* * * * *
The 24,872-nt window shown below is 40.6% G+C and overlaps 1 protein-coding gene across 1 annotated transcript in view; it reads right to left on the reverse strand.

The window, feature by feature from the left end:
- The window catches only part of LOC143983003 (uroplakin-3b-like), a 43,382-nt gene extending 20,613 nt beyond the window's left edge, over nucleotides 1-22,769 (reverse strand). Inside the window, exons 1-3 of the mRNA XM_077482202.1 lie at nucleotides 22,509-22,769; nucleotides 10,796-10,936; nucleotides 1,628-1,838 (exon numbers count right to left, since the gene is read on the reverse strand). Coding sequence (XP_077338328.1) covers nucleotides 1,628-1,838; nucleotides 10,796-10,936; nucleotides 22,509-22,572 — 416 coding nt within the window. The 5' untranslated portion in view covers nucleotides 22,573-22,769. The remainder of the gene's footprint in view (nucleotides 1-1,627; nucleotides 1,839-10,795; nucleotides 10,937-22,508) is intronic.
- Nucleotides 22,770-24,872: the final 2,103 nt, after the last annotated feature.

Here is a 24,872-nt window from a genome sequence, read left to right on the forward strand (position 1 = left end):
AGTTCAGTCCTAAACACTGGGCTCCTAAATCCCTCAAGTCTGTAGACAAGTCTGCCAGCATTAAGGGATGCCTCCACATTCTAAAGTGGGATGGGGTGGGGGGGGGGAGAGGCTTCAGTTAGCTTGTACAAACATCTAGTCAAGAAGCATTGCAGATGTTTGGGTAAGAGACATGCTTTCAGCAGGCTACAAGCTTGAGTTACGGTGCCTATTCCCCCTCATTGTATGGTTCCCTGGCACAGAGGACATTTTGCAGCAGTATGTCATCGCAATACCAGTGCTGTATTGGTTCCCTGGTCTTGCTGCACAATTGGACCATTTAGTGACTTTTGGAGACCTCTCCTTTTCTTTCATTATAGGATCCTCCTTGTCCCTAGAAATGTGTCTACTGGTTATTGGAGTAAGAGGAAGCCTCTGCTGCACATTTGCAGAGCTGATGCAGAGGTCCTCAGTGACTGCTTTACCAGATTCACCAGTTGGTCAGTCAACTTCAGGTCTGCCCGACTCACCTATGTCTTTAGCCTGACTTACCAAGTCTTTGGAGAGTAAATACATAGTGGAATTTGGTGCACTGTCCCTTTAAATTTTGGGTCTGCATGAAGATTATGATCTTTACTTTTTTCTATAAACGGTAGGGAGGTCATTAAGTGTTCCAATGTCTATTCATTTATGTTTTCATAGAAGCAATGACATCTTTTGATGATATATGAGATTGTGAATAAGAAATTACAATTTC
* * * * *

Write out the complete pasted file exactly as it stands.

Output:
The 24,872-nt window shown below is 40.6% G+C and overlaps 1 protein-coding gene across 1 annotated transcript in view; it reads right to left on the reverse strand.

The window, feature by feature from the left end:
- The window catches only part of LOC143983003 (uroplakin-3b-like), a 43,382-nt gene extending 20,613 nt beyond the window's left edge, over nucleotides 1-22,769 (reverse strand). Inside the window, exons 1-3 of the mRNA XM_077482202.1 lie at nucleotides 22,509-22,769; nucleotides 10,796-10,936; nucleotides 1,628-1,838 (exon numbers count right to left, since the gene is read on the reverse strand). Coding sequence (XP_077338328.1) covers nucleotides 1,628-1,838; nucleotides 10,796-10,936; nucleotides 22,509-22,572 — 416 coding nt within the window. The 5' untranslated portion in view covers nucleotides 22,573-22,769. The remainder of the gene's footprint in view (nucleotides 1-1,627; nucleotides 1,839-10,795; nucleotides 10,937-22,508) is intronic.
- Nucleotides 22,770-24,872: the final 2,103 nt, after the last annotated feature.

Here is a 24,872-nt window from a genome sequence, read left to right on the forward strand (position 1 = left end):
AGTTCAGTCCTAAACACTGGGCTCCTAAATCCCTCAAGTCTGTAGACAAGTCTGCCAGCATTAAGGGATGCCTCCACATTCTAAAGTGGGATGGGGTGGGGGGGGGGAGAGGCTTCAGTTAGCTTGTACAAACATCTAGTCAAGAAGCATTGCAGATGTTTGGGTAAGAGACATGCTTTCAGCAGGCTACAAGCTTGAGTTACGGTGCCTATTCCCCCTCATTGTATGGTTCCCTGGCACAGAGGACATTTTGCAGCAGTATGTCATCGCAATACCAGTGCTGTATTGGTTCCCTGGTCTTGCTGCACAATTGGACCATTTAGTGACTTTTGGAGACCTCTCCTTTTCTTTCATTATAGGATCCTCCTTGTCCCTAGAAATGTGTCTACTGGTTATTGGAGTAAGAGGAAGCCTCTGCTGCACATTTGCAGAGCTGATGCAGAGGTCCTCAGTGACTGCTTTACCAGATTCACCAGTTGGTCAGTCAACTTCAGGTCTGCCCGACTCACCTATGTCTTTAGCCTGACTTACCAAGTCTTTGGAGAGTAAATACATAGTGGAATTTGGTGCACTGTCCCTTTAAATTTTGGGTCTGCATGAAGATTATGATCTTTACTTTTTTCTATAAACGGTAGGGAGGTCATTAAGTGTTCCAATGTCTATTCATTTATGTTTTCATAGAAGCAATGACATCTTTTGATGATATATGAGATTGTGAATAAGAAATTACAATTTC